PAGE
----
Union Depot served as many as 300 trains and 20,000 passengers each day. But as passenger rail travel declined, the last train left the depot in 1971 and the historic structure became home to restaurants, offices, and condominiums.
Now, after its renovation, the depot again serves both light and long-distance rail (Amtrak), local and intercity bus travel and automotive, bicycle and pedestrian traffic. In addition, the depot hosts concerts and art shows as well as banquets and other events.
As the building architect and engineer of record, HGA Architects and Engineers worked with the Ramsey County Regional Rail Authority (RCRRA), and the project engineers and construction companies to carefully restore the building’s beautiful interior which is finished in brick, plaster, marble and terrazzo.
HGA’s Joe Wetternach, P.E., says the depot’s historic interior displays the best of 1920s architecture and craftsmanship but the large open spaces and hard surfaces produce “terrible acoustics”. And, due to Union Depot’s listing on the National Register of Historic Places, no acoustic treatment was allowed in the restoration.
Despite these challenges, one of the project’s goals was a sound system that would provide clear, intelligible voice paging for transit passengers and add important supplemental voice evacuation functions to the facility’s fire alarm. In addition, the system needed to offer sound reinforcement services for the frequent banquets, art shows and other events hosted by the depot. Finally, the system needed to have minimal visual impact on the newly restored interior.
Wetternach chose a distributed system design based on Community ENTASYS column line arrays placed along the walls and aimed into the public spaces.
“The way to treat a problem like this is to not create a problem in the first place,” he states. This was achieved by placing double-stacked ENTASYS loudspeakers at the “people space” height which provides even coverage within ±3 dB while keeping sound out of the high arched ceilings and minimizing reverberation. The result is a system that meets its intelligibility goals with clear announcements and natural sounding voice reinforcement for events.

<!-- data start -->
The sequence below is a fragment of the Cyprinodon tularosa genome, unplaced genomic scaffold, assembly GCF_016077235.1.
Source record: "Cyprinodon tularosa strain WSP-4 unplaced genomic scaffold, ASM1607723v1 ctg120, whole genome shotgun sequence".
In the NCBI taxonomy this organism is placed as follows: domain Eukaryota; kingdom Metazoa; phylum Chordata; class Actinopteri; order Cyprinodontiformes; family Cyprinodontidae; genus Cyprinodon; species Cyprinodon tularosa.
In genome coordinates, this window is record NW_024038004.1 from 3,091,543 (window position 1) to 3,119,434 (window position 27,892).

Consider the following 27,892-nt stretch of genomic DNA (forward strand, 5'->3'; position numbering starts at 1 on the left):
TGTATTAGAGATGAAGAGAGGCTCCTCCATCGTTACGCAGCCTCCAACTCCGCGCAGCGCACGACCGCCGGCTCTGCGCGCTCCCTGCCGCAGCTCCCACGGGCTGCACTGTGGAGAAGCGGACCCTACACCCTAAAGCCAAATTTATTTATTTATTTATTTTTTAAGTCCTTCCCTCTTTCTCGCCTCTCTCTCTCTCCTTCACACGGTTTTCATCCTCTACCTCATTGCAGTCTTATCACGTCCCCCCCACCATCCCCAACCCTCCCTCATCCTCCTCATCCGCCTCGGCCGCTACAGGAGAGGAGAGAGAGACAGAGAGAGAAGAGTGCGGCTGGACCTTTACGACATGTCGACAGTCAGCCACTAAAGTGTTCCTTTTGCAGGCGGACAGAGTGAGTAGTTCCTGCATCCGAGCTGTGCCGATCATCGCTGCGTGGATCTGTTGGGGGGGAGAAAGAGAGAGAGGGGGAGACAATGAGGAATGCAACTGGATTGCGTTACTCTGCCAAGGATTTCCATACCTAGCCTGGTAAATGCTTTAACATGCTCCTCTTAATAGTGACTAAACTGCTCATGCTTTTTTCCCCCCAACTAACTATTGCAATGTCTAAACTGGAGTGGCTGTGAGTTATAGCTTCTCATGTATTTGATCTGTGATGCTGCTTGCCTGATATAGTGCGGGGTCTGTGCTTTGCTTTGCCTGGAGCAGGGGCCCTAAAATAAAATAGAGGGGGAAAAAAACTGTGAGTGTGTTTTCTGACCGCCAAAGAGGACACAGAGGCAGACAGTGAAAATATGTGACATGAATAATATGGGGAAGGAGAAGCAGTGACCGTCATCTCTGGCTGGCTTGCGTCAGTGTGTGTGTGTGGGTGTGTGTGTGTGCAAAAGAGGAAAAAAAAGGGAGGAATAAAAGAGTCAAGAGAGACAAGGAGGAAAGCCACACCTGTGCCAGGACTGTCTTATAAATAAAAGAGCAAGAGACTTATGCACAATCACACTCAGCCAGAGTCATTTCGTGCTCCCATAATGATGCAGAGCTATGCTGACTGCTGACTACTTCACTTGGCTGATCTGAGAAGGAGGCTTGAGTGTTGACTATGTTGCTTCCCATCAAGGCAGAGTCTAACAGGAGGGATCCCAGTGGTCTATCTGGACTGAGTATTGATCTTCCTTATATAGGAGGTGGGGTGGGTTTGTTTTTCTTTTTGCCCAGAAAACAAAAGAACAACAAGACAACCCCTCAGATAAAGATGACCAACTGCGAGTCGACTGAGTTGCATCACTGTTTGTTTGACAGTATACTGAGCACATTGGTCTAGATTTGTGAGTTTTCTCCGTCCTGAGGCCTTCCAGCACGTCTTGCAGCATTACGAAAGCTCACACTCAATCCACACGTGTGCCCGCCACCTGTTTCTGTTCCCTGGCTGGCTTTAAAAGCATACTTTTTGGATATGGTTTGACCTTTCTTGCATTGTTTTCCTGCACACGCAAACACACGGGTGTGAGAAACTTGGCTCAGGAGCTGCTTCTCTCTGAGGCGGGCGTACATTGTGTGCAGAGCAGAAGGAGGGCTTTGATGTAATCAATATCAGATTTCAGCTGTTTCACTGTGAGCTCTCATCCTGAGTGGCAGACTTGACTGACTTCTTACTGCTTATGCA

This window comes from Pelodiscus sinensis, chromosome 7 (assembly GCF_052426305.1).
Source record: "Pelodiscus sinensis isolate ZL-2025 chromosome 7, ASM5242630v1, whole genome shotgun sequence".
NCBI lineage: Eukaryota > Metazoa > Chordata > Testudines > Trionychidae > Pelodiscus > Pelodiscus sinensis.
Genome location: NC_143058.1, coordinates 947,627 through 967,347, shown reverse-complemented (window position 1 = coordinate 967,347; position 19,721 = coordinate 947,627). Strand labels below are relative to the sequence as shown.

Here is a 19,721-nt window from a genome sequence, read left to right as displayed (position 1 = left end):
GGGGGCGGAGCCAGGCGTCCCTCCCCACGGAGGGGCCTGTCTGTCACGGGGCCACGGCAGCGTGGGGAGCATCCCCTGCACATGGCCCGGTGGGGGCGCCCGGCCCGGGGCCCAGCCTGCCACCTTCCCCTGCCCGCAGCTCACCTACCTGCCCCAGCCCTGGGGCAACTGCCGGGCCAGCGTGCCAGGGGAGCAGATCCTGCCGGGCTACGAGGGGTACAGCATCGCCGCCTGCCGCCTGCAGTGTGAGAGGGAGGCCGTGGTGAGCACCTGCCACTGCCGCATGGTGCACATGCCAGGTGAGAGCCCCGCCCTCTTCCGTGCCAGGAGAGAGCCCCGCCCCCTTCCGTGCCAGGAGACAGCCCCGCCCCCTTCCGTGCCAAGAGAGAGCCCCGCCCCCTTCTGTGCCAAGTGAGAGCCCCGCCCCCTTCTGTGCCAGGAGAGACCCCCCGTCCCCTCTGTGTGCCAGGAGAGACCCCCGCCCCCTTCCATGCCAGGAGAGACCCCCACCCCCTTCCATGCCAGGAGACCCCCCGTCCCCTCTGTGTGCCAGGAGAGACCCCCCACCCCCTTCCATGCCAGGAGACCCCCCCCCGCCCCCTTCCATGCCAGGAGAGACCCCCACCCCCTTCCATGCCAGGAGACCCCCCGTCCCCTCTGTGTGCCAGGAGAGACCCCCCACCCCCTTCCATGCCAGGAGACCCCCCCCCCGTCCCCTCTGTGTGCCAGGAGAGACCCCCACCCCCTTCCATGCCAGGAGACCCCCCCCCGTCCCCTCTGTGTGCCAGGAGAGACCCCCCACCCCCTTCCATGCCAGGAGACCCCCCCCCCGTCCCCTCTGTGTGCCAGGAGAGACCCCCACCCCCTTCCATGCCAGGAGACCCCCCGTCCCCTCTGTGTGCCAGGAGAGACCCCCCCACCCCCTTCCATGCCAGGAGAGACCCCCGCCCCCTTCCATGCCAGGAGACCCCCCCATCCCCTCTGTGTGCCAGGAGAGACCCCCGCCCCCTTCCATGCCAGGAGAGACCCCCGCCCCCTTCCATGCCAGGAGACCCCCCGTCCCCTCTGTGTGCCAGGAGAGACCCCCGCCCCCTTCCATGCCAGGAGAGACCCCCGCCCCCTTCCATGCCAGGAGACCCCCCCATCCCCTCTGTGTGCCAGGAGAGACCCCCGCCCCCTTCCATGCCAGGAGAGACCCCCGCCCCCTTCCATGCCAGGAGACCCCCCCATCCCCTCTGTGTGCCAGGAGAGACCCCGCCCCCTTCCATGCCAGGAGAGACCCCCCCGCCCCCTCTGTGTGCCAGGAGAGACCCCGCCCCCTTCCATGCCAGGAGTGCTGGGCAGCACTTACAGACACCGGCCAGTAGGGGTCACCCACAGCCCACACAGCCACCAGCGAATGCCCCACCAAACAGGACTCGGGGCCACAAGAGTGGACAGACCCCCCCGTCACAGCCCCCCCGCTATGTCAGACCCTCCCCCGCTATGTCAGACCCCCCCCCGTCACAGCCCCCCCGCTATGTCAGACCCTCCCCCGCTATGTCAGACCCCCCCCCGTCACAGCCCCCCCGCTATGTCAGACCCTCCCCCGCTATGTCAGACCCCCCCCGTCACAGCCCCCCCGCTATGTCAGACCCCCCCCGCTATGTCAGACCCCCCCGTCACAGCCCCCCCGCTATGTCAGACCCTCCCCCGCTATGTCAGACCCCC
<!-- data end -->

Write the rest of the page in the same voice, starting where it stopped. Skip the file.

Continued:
The ENTASYS loudspeakers were custom painted by Community to blend with the depot’s interior and were supplemented by Community CLOUD4 ceiling loudspeakers in low-ceiling areas and I/O-5 surface-mount loudspeakers in outdoor areas. “We really honed in on the ENTASYS,” says Wetternach. “For this project, it provided just the right balance of performance to value.”
A Biamp Vocia system provides DSP, mixing, zoning and amplification and includes ambient noise compensation to maintain a suitable system level with varying crowd and transit noise. The Vocia also provides fault monitoring and an interface to the facility fire alarm for use in voice evacuation.
K-array KR102 Compact Loudspeakers A Great Fit For Side Door Jazz Club
KR102s highlight more subtle instruments within intimate listening environment
The Side Door, a recently-opened small jazz club tucked away in Old Lyme, CT, hosts a roster of top musicians that are reinforced with compact K-array active loudspeaker systems.
The club is the brainchild of owner Kenneth Kitchings, a jazz devotee who has now realized a long-cherished dream.
“He (Kitchings) couldn’t fail,” states George Wein, a pianist and the founder of the Newport Jazz Festival. “He’s not an owner who’s looking to make money. He loves jazz and gets more enjoyment from it than his customers do.”
The K-array KR102s providing reinforcement at the club are a great fit for venues and applications of this scope. The Side Door, with seating for only 75 people or so, offers an intimate listening experience, with the KR102s able to highlight more subtle instruments, blending them with louder elements on stage such as the drums.